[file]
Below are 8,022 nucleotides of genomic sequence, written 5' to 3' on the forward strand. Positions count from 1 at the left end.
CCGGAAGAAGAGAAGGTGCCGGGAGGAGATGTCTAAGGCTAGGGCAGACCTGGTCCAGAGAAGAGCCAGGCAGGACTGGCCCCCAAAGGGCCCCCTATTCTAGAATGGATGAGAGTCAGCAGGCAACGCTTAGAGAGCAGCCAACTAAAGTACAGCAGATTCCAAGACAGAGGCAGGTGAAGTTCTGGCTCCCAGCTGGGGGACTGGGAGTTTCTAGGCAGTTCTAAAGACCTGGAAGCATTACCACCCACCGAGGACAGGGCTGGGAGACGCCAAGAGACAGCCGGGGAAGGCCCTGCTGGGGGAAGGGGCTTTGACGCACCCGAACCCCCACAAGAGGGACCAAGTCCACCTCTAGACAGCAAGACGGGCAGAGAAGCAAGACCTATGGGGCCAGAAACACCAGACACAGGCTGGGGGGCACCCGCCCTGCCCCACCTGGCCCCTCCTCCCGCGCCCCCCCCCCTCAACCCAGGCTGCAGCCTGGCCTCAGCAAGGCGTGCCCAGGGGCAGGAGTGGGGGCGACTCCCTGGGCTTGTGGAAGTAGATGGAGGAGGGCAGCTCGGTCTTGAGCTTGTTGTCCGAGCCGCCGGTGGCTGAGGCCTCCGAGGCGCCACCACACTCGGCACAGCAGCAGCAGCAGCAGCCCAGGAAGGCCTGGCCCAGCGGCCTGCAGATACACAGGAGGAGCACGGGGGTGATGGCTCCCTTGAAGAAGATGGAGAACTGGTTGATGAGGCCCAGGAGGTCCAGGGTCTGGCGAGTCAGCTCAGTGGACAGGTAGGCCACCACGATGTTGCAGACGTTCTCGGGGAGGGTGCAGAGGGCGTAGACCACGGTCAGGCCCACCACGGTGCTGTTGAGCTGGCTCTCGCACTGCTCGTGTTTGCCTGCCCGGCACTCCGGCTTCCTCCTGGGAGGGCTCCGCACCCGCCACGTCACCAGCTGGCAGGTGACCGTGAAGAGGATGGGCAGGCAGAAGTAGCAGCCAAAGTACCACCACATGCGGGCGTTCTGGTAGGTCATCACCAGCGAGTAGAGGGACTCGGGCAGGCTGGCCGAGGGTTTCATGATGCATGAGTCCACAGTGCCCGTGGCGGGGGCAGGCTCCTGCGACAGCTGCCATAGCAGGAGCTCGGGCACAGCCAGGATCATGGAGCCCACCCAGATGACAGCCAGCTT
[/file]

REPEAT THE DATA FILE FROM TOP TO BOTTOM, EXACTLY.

Below are 8,022 nucleotides of genomic sequence, written 5' to 3' on the forward strand. Positions count from 1 at the left end.
CCGGAAGAAGAGAAGGTGCCGGGAGGAGATGTCTAAGGCTAGGGCAGACCTGGTCCAGAGAAGAGCCAGGCAGGACTGGCCCCCAAAGGGCCCCCTATTCTAGAATGGATGAGAGTCAGCAGGCAACGCTTAGAGAGCAGCCAACTAAAGTACAGCAGATTCCAAGACAGAGGCAGGTGAAGTTCTGGCTCCCAGCTGGGGGACTGGGAGTTTCTAGGCAGTTCTAAAGACCTGGAAGCATTACCACCCACCGAGGACAGGGCTGGGAGACGCCAAGAGACAGCCGGGGAAGGCCCTGCTGGGGGAAGGGGCTTTGACGCACCCGAACCCCCACAAGAGGGACCAAGTCCACCTCTAGACAGCAAGACGGGCAGAGAAGCAAGACCTATGGGGCCAGAAACACCAGACACAGGCTGGGGGGCACCCGCCCTGCCCCACCTGGCCCCTCCTCCCGCGCCCCCCCCCCTCAACCCAGGCTGCAGCCTGGCCTCAGCAAGGCGTGCCCAGGGGCAGGAGTGGGGGCGACTCCCTGGGCTTGTGGAAGTAGATGGAGGAGGGCAGCTCGGTCTTGAGCTTGTTGTCCGAGCCGCCGGTGGCTGAGGCCTCCGAGGCGCCACCACACTCGGCACAGCAGCAGCAGCAGCAGCCCAGGAAGGCCTGGCCCAGCGGCCTGCAGATACACAGGAGGAGCACGGGGGTGATGGCTCCCTTGAAGAAGATGGAGAACTGGTTGATGAGGCCCAGGAGGTCCAGGGTCTGGCGAGTCAGCTCAGTGGACAGGTAGGCCACCACGATGTTGCAGACGTTCTCGGGGAGGGTGCAGAGGGCGTAGACCACGGTCAGGCCCACCACGGTGCTGTTGAGCTGGCTCTCGCACTGCTCGTGTTTGCCTGCCCGGCACTCCGGCTTCCTCCTGGGAGGGCTCCGCACCCGCCACGTCACCAGCTGGCAGGTGACCGTGAAGAGGATGGGCAGGCAGAAGTAGCAGCCAAAGTACCACCACATGCGGGCGTTCTGGTAGGTCATCACCAGCGAGTAGAGGGACTCGGGCAGGCTGGCCGAGGGTTTCATGATGCATGAGTCCACAGTGCCCGTGGCGGGGGCAGGCTCCTGCGACAGCTGCCATAGCAGGAGCTCGGGCACAGCCAGGATCATGGAGCCCACCCAGATGACAGCCAGCTT